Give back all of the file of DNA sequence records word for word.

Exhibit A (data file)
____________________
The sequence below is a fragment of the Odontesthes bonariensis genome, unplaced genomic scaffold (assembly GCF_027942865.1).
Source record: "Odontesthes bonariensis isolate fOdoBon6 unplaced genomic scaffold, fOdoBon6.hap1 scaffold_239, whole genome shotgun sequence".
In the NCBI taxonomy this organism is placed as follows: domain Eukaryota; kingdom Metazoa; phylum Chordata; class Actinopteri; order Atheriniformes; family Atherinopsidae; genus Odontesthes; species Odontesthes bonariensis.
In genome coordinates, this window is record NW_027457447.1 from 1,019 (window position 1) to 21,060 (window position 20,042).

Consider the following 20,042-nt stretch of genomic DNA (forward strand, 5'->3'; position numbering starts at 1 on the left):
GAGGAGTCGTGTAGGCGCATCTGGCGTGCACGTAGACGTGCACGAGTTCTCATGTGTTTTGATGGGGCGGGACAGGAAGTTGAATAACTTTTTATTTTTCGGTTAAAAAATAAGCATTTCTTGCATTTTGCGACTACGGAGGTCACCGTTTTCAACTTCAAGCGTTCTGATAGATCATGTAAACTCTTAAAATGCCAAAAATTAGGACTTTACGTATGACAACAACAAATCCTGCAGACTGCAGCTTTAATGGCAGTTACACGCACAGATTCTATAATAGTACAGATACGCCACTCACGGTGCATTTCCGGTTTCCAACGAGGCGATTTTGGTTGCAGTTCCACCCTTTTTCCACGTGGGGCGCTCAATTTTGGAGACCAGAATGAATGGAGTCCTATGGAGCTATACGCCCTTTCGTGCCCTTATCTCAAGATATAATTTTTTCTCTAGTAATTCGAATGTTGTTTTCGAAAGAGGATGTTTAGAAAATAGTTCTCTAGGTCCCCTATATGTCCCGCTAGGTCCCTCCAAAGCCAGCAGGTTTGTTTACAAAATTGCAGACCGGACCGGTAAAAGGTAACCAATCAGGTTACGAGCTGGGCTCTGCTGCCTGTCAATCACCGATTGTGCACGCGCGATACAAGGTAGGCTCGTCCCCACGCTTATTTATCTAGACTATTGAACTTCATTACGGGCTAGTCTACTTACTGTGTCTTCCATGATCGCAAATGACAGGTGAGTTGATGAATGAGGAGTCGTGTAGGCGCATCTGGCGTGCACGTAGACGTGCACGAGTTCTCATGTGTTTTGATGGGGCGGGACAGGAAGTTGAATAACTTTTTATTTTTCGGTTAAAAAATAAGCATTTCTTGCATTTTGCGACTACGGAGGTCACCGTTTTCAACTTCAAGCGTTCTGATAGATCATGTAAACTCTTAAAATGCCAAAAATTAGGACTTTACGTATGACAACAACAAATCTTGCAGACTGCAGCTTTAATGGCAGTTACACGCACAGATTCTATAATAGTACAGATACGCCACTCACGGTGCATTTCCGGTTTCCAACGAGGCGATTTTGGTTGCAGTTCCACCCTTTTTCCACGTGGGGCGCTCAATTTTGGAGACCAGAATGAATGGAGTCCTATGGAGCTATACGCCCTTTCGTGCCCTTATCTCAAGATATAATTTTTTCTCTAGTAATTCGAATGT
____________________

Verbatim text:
The sequence below is a fragment of the Odontesthes bonariensis genome, unplaced genomic scaffold (assembly GCF_027942865.1).
Source record: "Odontesthes bonariensis isolate fOdoBon6 unplaced genomic scaffold, fOdoBon6.hap1 scaffold_239, whole genome shotgun sequence".
In the NCBI taxonomy this organism is placed as follows: domain Eukaryota; kingdom Metazoa; phylum Chordata; class Actinopteri; order Atheriniformes; family Atherinopsidae; genus Odontesthes; species Odontesthes bonariensis.
In genome coordinates, this window is record NW_027457447.1 from 1,019 (window position 1) to 21,060 (window position 20,042).

Consider the following 20,042-nt stretch of genomic DNA (forward strand, 5'->3'; position numbering starts at 1 on the left):
GAGGAGTCGTGTAGGCGCATCTGGCGTGCACGTAGACGTGCACGAGTTCTCATGTGTTTTGATGGGGCGGGACAGGAAGTTGAATAACTTTTTATTTTTCGGTTAAAAAATAAGCATTTCTTGCATTTTGCGACTACGGAGGTCACCGTTTTCAACTTCAAGCGTTCTGATAGATCATGTAAACTCTTAAAATGCCAAAAATTAGGACTTTACGTATGACAACAACAAATCCTGCAGACTGCAGCTTTAATGGCAGTTACACGCACAGATTCTATAATAGTACAGATACGCCACTCACGGTGCATTTCCGGTTTCCAACGAGGCGATTTTGGTTGCAGTTCCACCCTTTTTCCACGTGGGGCGCTCAATTTTGGAGACCAGAATGAATGGAGTCCTATGGAGCTATACGCCCTTTCGTGCCCTTATCTCAAGATATAATTTTTTCTCTAGTAATTCGAATGTTGTTTTCGAAAGAGGATGTTTAGAAAATAGTTCTCTAGGTCCCCTATATGTCCCGCTAGGTCCCTCCAAAGCCAGCAGGTTTGTTTACAAAATTGCAGACCGGACCGGTAAAAGGTAACCAATCAGGTTACGAGCTGGGCTCTGCTGCCTGTCAATCACCGATTGTGCACGCGCGATACAAGGTAGGCTCGTCCCCACGCTTATTTATCTAGACTATTGAACTTCATTACGGGCTAGTCTACTTACTGTGTCTTCCATGATCGCAAATGACAGGTGAGTTGATGAATGAGGAGTCGTGTAGGCGCATCTGGCGTGCACGTAGACGTGCACGAGTTCTCATGTGTTTTGATGGGGCGGGACAGGAAGTTGAATAACTTTTTATTTTTCGGTTAAAAAATAAGCATTTCTTGCATTTTGCGACTACGGAGGTCACCGTTTTCAACTTCAAGCGTTCTGATAGATCATGTAAACTCTTAAAATGCCAAAAATTAGGACTTTACGTATGACAACAACAAATCTTGCAGACTGCAGCTTTAATGGCAGTTACACGCACAGATTCTATAATAGTACAGATACGCCACTCACGGTGCATTTCCGGTTTCCAACGAGGCGATTTTGGTTGCAGTTCCACCCTTTTTCCACGTGGGGCGCTCAATTTTGGAGACCAGAATGAATGGAGTCCTATGGAGCTATACGCCCTTTCGTGCCCTTATCTCAAGATATAATTTTTTCTCTAGTAATTCGAATGT